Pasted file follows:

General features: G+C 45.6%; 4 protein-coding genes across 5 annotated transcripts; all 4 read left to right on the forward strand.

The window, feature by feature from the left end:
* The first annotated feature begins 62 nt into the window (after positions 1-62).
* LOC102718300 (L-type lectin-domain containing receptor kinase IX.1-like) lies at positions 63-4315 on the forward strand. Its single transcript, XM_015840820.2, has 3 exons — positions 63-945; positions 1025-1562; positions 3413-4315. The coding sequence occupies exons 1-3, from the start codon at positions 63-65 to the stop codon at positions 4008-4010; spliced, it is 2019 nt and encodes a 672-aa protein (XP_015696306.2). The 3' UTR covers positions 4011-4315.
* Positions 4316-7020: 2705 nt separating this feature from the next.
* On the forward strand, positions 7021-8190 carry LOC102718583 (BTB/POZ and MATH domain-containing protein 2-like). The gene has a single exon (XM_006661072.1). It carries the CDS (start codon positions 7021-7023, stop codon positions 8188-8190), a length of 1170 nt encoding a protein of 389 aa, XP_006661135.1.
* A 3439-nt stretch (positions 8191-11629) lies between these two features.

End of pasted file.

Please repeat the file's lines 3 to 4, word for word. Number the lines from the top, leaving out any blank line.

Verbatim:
* The first annotated feature begins 62 nt into the window (after positions 1-62).
* LOC102718300 (L-type lectin-domain containing receptor kinase IX.1-like) lies at positions 63-4315 on the forward strand. Its single transcript, XM_015840820.2, has 3 exons — positions 63-945; positions 1025-1562; positions 3413-4315. The coding sequence occupies exons 1-3, from the start codon at positions 63-65 to the stop codon at positions 4008-4010; spliced, it is 2019 nt and encodes a 672-aa protein (XP_015696306.2). The 3' UTR covers positions 4011-4315.